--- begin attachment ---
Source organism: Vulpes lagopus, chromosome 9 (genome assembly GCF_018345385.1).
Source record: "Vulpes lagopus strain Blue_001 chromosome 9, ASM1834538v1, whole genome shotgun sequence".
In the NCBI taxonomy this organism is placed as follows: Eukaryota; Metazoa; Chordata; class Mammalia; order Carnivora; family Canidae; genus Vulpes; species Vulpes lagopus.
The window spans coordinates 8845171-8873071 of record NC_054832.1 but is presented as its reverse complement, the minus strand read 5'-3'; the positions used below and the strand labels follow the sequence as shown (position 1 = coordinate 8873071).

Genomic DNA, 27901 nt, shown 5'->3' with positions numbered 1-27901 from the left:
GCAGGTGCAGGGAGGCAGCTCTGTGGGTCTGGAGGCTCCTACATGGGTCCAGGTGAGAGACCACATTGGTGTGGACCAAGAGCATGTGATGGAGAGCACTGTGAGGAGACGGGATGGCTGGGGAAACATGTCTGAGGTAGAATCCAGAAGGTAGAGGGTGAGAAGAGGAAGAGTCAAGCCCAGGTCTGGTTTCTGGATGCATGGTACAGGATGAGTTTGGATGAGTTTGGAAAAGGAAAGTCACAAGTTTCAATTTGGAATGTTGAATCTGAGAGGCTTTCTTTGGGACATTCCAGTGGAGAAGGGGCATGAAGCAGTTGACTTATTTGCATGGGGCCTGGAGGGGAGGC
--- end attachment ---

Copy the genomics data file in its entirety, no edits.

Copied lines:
Source organism: Vulpes lagopus, chromosome 9 (genome assembly GCF_018345385.1).
Source record: "Vulpes lagopus strain Blue_001 chromosome 9, ASM1834538v1, whole genome shotgun sequence".
In the NCBI taxonomy this organism is placed as follows: Eukaryota; Metazoa; Chordata; class Mammalia; order Carnivora; family Canidae; genus Vulpes; species Vulpes lagopus.
The window spans coordinates 8845171-8873071 of record NC_054832.1 but is presented as its reverse complement, the minus strand read 5'-3'; the positions used below and the strand labels follow the sequence as shown (position 1 = coordinate 8873071).

Genomic DNA, 27901 nt, shown 5'->3' with positions numbered 1-27901 from the left:
GCAGGTGCAGGGAGGCAGCTCTGTGGGTCTGGAGGCTCCTACATGGGTCCAGGTGAGAGACCACATTGGTGTGGACCAAGAGCATGTGATGGAGAGCACTGTGAGGAGACGGGATGGCTGGGGAAACATGTCTGAGGTAGAATCCAGAAGGTAGAGGGTGAGAAGAGGAAGAGTCAAGCCCAGGTCTGGTTTCTGGATGCATGGTACAGGATGAGTTTGGATGAGTTTGGAAAAGGAAAGTCACAAGTTTCAATTTGGAATGTTGAATCTGAGAGGCTTTCTTTGGGACATTCCAGTGGAGAAGGGGCATGAAGCAGTTGACTTATTTGCATGGGGCCTGGAGGGGAGGC